Participant Corner: What is Roth and What Does it Mean for Me?

Teacher Standing in Front of Chalkboard with Question Marks

RPAG provides advisors with a FINRA-reviewed and compliance ready participant communication piece every month. The Participant Corner can be white-labeled and sent to plan sponsor clients to distribute to their employees, or can be sent directly to plan participants. This memo focuses on the “back-to-school” basics of financial wellness that all participants should be aware of.

Download a copy of this Participant Corner by clicking here, or contact support@rpag.com to get an editable version that you can white label and distribute.

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When you hear Roth 401(k), Roth IRA, or just Roth, this is generally referring to a specific type of tax benefit your savings may receive. You pay taxes on Roth contributions for the taxable year in which they are made. “Traditional” contributions typically means that your contributions were taken out of your paycheck on a pre-tax basis. In other words, you’re going to pay taxes on that money in a later year. Many plans offer an option to make Roth contributions. Also, most plans do not just offer one or the other, you typically have the option to make both, or either, type of contribution!

Here are some things to consider when choosing between making traditional or Roth contributions:

Growth

Traditional - When you withdraw the funds at retirement, you will be paying income taxes on the entire amount, the initial contribution, and the investment growth.

Roth – If you meet certain timing rules, no tax is owed on the growth upon distribution. You already paid taxes when you contributed the original amounts to the plan, and the investment growth will accumulate tax-free.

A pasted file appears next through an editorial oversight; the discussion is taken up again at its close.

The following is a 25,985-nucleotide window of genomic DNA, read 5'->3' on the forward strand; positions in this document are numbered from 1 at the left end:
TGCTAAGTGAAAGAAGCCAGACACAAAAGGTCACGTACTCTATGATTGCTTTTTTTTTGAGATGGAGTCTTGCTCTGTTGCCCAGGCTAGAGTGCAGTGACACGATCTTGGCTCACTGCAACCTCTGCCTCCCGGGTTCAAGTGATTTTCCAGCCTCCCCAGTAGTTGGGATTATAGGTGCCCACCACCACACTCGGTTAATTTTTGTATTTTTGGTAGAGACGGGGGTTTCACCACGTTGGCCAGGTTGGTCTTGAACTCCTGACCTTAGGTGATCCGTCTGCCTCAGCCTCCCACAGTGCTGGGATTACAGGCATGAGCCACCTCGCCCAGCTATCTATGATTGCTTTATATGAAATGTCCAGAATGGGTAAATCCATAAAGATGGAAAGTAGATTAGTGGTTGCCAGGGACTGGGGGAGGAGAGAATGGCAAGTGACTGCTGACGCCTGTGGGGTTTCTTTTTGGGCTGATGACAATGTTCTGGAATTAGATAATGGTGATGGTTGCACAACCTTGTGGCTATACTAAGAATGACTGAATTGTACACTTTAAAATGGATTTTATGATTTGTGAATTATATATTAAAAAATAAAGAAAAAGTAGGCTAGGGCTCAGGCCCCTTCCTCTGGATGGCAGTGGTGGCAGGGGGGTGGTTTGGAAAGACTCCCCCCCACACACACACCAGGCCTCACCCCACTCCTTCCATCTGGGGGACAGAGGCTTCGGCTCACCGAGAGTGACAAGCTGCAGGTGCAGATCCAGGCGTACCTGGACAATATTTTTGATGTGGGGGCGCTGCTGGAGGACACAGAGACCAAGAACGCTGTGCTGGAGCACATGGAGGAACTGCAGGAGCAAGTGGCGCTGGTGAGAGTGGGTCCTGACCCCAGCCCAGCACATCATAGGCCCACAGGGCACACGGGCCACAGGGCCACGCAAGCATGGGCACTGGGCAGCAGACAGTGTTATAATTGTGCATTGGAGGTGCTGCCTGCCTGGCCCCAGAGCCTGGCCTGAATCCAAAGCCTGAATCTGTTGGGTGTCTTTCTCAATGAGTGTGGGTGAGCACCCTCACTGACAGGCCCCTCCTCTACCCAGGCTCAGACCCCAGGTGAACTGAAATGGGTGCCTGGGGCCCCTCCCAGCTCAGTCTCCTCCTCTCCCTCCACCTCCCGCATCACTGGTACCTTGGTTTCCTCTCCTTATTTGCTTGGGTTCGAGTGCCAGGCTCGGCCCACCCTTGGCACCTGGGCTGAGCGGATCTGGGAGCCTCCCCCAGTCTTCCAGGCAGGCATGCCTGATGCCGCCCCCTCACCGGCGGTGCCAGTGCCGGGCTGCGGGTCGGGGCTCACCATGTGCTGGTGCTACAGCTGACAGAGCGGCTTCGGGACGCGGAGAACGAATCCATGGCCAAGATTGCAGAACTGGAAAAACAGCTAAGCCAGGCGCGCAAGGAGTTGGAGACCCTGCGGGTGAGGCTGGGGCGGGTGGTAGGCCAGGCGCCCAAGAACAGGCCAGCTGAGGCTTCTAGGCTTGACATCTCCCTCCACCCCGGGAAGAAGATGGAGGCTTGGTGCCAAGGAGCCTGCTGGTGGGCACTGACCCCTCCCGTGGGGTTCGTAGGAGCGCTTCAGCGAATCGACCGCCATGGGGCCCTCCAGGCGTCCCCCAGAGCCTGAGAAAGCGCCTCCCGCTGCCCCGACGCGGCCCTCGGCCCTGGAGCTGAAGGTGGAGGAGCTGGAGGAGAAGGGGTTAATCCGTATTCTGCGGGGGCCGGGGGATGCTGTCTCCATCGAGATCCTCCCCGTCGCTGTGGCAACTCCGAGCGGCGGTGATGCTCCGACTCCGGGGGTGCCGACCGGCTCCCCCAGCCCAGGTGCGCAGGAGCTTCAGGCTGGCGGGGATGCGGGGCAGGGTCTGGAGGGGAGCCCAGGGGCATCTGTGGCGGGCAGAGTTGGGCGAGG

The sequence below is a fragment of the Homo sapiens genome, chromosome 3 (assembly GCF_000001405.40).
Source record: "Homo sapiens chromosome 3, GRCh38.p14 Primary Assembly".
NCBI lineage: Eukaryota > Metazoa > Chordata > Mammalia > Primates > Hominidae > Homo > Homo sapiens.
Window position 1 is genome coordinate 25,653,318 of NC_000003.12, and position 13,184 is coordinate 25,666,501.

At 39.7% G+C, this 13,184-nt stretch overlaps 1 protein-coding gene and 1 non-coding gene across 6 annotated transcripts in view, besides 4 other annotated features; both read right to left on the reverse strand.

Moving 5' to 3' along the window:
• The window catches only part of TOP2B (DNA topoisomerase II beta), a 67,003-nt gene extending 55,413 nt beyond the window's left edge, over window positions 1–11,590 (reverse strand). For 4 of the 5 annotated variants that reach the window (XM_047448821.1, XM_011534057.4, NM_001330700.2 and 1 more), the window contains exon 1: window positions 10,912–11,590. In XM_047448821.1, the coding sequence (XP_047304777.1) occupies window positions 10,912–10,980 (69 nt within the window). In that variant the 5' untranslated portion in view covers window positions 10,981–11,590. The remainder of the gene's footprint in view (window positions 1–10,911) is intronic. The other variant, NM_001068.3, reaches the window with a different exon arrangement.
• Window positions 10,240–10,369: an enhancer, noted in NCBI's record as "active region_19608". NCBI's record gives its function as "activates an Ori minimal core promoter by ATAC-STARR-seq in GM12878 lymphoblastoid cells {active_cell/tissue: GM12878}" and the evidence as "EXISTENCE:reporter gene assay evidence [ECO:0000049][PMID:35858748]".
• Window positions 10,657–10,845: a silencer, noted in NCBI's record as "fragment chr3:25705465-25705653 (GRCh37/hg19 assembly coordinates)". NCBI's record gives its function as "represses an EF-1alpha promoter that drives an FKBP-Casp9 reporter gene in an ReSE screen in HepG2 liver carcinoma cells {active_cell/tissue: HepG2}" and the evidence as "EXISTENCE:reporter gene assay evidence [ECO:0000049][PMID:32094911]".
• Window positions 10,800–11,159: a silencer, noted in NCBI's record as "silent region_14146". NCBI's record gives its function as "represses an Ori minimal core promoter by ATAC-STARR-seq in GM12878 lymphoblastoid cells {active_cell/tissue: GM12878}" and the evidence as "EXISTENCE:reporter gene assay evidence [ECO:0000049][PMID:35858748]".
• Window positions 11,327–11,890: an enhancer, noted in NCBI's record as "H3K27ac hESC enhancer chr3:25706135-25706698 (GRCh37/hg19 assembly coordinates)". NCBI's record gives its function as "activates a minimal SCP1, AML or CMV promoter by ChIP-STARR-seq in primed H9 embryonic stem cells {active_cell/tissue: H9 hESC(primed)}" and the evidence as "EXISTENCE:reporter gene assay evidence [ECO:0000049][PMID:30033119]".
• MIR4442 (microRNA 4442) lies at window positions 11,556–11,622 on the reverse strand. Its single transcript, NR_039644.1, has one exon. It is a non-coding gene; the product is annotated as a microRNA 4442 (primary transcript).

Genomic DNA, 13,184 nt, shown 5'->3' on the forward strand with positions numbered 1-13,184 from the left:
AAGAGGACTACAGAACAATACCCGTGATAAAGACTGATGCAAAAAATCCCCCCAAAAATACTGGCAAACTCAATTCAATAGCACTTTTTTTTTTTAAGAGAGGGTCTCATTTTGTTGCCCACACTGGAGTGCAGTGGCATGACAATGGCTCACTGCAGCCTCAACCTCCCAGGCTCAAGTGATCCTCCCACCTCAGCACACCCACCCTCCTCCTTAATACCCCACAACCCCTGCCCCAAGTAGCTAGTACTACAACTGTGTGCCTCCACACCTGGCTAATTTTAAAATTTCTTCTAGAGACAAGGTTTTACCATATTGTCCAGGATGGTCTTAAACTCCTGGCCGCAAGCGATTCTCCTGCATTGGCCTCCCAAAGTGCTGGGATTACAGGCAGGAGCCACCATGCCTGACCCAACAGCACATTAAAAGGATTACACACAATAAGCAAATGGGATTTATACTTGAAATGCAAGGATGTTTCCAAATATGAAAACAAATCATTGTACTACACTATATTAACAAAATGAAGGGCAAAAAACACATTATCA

Tax Savings

Traditional – You receive a current tax benefit. By making these contributions pre-tax, your taxable income will be reduced, lowering the taxes you owe that year.

Roth – Does not provide current tax savings.

At Distribution

Traditional – When you have reached retirement age and start taking distributions, this will be treated as taxable income. This will be comprised of both your initial contribution and the growth.

Roth – Again, if you have met certain timing requirements, you will not owe any taxes on distribution.

Things to Consider

Individuals in current low tax brackets may benefit more by paying the taxes up front with a Roth contribution. Also, if you’re a young investor, the account has much more time to grow and avoiding taxes on this growth could prove to be very favorable.

If you are looking to save money on current income taxes, a traditional contribution accomplishes this goal by deferring taxation until distribution.

Your tax bracket may also be a factor to consider when making this decision. If you believe that you will be in a lower tax bracket at retirement, you may want to pay taxes then, and choose traditional.

Don’t forget that you may have the option to do both! You may want to split your contribution up between the two types of contributions, thereby accruing some tax assistance today while also lessening your tax hit upon distribution.